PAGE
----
Had my first child before age 30
Breastfed my babies (2 of them for over a year)
Didn’t take oral contraceptives (they make me crazy)

Does all that outweigh the things I did wrong? Obviously not. But hey, is it necessary to know why I got cancer? Must we assign blame? Mightn’t it be like an unlucky roll of the dice or being struck by lightening? Do I need to be judged for this illness, or can we just move forward and fight this fucker?

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11 thoughts on “The Good, the Bad, and the Not-so-nice

  1. Carolyn on said:

    Sending love your way. And chocolate. Lots of chocolate. ❤

  2. Thank you for sharing this part of your life with us. I really hate that you are going through this, but I am relieved to hear that your kids do not have to worry.

    In regards to the causes, I thought MTV caused all of this?? Goes to show you how much I know.

    Hang in there and now we all support you.

  3. I’m happy for your family that the gene is not present. I’m sad that it is HER2 positive. But as I’ve said before, there is always hope. Yes, you will have your down days. But don’t give in to them. Find your support, find your positives, no matter how small. 🙂 I’m rooting for you.

    While my situation isn’t like yours, and I don’t pretend that it’s worse, or better, because we both have to live our own issues, I can totally understand where you are coming from in the “Not-So-Nice” section. I don’t know how to get people to see that even though they may think they are being compassionate, they really aren’t.

    For me, being a caregiver for my husband for the last 15 years, I’ve had my fair share of people. Everything wrong with TheHubs is unbearably complicated and compounding each of his other issues. Trying to explain that to ANYONE is a daunting task. After so many attempts to get people to understand and watching everyone’s eyes glaze over after about 5 minutes, I began to limit what I say to anyone who asks to just “he suffers daily migraines.” That is the simplest and most accepted explanation for my husband and I to anyone now. But I’ve noticed a trend now. Everyone that asks and we tell this to, now tries the “have you tried this? or “My mom gets those and she does this. I bet it would work for your husband.”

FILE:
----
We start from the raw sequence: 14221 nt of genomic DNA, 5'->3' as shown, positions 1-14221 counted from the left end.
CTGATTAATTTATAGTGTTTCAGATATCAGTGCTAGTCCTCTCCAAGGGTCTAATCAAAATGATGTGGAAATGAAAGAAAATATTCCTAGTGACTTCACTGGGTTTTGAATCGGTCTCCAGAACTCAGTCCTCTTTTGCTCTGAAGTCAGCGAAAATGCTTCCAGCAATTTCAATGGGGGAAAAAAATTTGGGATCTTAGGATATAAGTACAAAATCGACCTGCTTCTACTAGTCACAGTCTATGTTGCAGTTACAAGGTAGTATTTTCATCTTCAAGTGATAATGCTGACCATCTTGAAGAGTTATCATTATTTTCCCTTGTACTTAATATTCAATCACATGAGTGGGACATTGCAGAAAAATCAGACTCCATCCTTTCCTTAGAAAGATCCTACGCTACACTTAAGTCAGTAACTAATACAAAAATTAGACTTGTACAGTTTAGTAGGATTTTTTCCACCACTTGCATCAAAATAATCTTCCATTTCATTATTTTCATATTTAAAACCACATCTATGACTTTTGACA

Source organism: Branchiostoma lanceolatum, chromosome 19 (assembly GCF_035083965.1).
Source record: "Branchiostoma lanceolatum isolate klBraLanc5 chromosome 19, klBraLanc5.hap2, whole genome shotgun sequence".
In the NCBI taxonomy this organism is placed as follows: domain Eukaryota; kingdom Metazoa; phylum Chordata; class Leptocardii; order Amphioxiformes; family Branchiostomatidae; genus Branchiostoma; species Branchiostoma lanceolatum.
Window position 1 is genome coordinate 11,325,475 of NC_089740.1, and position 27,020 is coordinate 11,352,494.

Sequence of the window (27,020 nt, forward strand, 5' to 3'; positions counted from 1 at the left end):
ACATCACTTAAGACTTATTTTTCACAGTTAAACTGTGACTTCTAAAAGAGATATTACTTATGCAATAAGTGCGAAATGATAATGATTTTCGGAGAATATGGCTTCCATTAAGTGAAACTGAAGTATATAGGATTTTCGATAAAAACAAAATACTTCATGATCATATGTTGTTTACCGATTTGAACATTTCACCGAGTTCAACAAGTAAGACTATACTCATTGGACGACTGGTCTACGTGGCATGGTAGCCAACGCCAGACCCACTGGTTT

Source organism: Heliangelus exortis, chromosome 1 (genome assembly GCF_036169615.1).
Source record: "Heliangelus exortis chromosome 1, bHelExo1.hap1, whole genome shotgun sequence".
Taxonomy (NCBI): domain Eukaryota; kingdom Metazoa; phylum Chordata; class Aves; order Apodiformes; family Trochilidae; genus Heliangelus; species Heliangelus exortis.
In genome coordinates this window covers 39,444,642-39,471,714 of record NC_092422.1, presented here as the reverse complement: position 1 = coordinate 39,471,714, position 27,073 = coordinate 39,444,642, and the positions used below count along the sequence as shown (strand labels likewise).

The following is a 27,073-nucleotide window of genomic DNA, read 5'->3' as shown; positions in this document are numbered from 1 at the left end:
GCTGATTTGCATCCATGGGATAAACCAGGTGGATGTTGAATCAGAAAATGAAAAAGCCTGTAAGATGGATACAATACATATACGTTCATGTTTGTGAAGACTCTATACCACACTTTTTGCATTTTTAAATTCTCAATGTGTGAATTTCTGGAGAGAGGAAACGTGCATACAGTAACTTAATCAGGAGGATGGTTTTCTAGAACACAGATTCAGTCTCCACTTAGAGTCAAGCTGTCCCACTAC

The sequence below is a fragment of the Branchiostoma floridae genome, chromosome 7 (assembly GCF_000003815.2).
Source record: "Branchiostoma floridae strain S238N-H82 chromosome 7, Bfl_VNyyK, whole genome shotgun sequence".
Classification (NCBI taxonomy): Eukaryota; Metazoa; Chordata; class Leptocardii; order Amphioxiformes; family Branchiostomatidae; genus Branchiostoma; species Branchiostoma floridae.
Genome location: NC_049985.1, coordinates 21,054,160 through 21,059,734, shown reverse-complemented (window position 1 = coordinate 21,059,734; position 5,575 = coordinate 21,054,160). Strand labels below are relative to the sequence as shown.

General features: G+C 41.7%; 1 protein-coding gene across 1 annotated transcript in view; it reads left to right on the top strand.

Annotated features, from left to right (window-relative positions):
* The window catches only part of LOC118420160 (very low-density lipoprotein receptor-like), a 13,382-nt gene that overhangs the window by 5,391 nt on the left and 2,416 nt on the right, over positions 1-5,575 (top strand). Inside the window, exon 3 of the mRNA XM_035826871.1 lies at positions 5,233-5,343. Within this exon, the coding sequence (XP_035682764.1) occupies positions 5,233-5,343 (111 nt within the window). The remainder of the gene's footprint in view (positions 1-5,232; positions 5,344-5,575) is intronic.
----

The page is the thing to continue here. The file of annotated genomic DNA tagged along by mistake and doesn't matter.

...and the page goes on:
Granted, it’s very nice that they are concerned and trying to help. I try to remember this; but it gets so frustrating to hear the same remedies and have to be the bad guy when you tell them no, it won’t work.

    Why can’t people see things in a broader spectrum? I’ve been doing this for 15 years, you really think I would just let him suffer and not try anything and everything I could find that MIGHT help him? Yeah, I’m that heartless, right?! Ugh.

    And when you’ve dealt with more than just the physical pain, you’ve deal with the emotional pain, and then the drug interactions and the near death side-effects, you tend to shy away from anyone pushing this new-found herb or essential oils or vitamins or this or that…. Everything scares the hell out of you.

    I don’t stop looking for something that may lessen his pain. I’m constantly looking for hope. But he’s settled into that whole, this is my life until I die. I guess I will continue to hear the “have you tried” and “my mom/sister/grandma uses” statements. Maybe one day there will be something I haven’t tried. But it is infuriating, most definitely.

    Jamie Dement (LadyJai)

  4. I’m happy for your family that the gene is not present. I’m sad that it is HER2 positive. But as I’ve said before, there is always hope. Yes, you will have your down days. But don’t give in to them. Find your support, find your positives, no matter how small. 🙂 I’m rooting for you.